Leaving the station, you roll over the transfer track before swooping down to the left accompanied by whoops of excitement from riders. You smoothly engage on the lift, and quickly climb up to a height of 120 feet.

The view at the top is much like sailing a boat around the edge of a whirlpool before youíre dragged into the cyclonic vortex. You gradually spiral down clockwise towards the ground, getting faster, faster heading towards the lift hill structure now at ground level, still sharply banked to the side, you burst through the wall of wood into an upward spiral still going clockwise.

You regain about two thirds of the lost height before swooping back down in a smooth turning drop towards the ground and then climbing back over a large mountain of wood. Still banked to the right, you climb over this huge hill, drop smoothly back to the ground again before peeling through an 85ft turn-around.

A drop back to the ground in the opposite direction sends you reeling skywards, subject to a little earthy vibration before you swoop downwards into a counter-clockwise spiral, climbing back up into the structure of the overhead track and tunnelling through several parts of the structure.

The train breaks free from this spiral into a fairly promising series of bunnyhops, all of which fail to deliver, and the exit of one is trimmed before a last headchopper from the main turnaround sends you barrelling to the left and climbing onto the final, and rather sharp brakes.

Entering the station, encouraged by staff, most people heartily applaud Wild Wild West before embarking on the saga of unfastening the seatbelts and exiting the ride.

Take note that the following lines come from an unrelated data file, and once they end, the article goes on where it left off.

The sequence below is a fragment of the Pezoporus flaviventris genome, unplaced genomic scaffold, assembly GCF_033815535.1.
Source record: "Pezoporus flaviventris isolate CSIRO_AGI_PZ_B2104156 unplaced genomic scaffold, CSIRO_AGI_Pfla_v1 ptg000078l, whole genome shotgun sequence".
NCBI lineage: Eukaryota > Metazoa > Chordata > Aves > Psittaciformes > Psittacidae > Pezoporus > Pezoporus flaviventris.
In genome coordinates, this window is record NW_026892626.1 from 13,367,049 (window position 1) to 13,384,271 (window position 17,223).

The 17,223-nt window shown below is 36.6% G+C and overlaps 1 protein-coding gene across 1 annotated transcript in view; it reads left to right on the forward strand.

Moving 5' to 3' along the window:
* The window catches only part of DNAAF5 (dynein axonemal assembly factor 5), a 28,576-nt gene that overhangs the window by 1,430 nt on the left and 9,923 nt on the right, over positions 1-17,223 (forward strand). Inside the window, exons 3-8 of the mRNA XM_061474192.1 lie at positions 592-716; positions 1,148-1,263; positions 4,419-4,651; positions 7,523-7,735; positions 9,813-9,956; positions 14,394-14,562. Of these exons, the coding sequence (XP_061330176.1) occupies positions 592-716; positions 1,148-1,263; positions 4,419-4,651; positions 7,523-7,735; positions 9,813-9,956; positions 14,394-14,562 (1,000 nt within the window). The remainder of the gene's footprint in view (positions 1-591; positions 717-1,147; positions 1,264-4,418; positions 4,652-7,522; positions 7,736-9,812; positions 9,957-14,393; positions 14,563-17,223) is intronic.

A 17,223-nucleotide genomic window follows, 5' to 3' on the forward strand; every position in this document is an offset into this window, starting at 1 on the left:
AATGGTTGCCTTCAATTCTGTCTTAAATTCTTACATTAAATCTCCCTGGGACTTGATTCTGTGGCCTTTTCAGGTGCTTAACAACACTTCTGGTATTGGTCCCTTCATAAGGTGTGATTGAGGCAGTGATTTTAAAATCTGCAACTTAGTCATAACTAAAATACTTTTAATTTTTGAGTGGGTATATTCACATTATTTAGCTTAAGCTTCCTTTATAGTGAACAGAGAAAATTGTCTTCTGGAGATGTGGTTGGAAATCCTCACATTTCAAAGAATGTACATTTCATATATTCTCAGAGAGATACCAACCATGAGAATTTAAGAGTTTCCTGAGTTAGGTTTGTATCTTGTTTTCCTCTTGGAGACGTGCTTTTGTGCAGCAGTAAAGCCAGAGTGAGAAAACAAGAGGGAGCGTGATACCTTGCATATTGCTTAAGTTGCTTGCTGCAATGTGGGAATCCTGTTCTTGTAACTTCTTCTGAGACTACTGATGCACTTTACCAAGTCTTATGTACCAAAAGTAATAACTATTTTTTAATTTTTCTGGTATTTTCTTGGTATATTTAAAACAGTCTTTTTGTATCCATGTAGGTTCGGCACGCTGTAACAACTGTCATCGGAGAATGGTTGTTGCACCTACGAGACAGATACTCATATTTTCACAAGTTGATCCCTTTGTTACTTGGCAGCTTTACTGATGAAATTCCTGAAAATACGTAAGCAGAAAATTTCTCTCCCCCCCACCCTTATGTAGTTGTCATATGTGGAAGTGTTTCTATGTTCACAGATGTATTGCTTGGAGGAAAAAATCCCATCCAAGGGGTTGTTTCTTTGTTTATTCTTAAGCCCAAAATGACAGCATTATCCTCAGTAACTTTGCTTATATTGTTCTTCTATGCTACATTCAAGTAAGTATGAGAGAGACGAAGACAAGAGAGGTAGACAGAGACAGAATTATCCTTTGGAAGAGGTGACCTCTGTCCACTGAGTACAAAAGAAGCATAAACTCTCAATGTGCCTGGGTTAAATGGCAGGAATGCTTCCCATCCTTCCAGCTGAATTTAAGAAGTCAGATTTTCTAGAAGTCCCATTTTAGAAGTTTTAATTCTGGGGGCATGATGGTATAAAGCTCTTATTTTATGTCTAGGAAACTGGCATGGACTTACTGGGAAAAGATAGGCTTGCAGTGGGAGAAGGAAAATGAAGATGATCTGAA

Lukewarm reviews aside, an average snapshot of riders on Wild Wild West will return many happy smiles. People are in love with the ride. Itís good to see people loving a wooden coaster, but when it comes to explaining why, things become quite a bit harder. Are they in love with the earthy sensation of Ďshake, rattle and rollí associated with wooden coasters? Are they in love with the crude and brusque transitions from element to element that you normally find on wooden coasters? How about the powerful negative G-forces that people cheer with excitement on Superman: Ride of Steel elsewhere in the park? No. Despite being a wooden roller coaster, Wild Wild West possesses none of these qualities.

Doesnít leave much to like, surely? Wild Wild West is a ride you have to bear with. Itís a grower and really focuses on the sensation of speed without inheriting a feeling of recklessness like Tonnerre De Zeus.

WWW shares many characteristics with a lot of the other great family coasters in Europe. Fun is at the very heart of everything Wild Wild West stands for. The ride shares the same impeccable pacing as Big Thunder Mountain and Trace Du Hourra, and speed is never fleeting, but nobody should ever have the feeling that theyíve dipped their toes into something they shouldnít.

Wooden coaster purists will have a hard time comparing WWW against the greats such as Tonnerre De Zeus, Megafobia and even in terms of airtime Stampida, but judging Wild Wild West on itís own merits you will find a really fun ride.

As dust rolls across the Western Territory, itís high noon. Will Smith (James T. West) stands at loggerheads with Werner Stengel (Rockabilly Rollercoaster). Who will win this shootout? Who will leave families shooting their pistols in the air with unanimous delight? Werner Stengal, thatís who.


Marcus Sheen

Wild Wild West

Intamin
Including Giovanola
Apocalypse
Colossus
Congo River Rapids
Eurostar
Expedition Ge-Force
Indiana Jones
Lethal Weapon Pursuit
Maelstrom
Ribena Rumba Rapids
Rio Bravo
Shockwave
Tutuki Splash
Valhalla
Wild Wild West


WBMW Madrid
Park Reviewed 
Batman: La Fuga
Riddler's Revenge

Rio Bravo
Stunt Fall
Superman: Ride of Steel
Wild Wild West


New Woodies
Antelope
Megafobia
Robin Hood
Stampida
Thunder Coaster
Tonnerre De Zeus
Wild Wild West


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Your Thoughts
Joli Islendingur

I loved it! I don't think this ride is too short, and if you want a more "relaxed" ride, I'd suggest the Loggers Leap. There is plenty of floating around there. The Tidal Wave is based on the short track, the big drop and the even bigger splash and I quite like it that way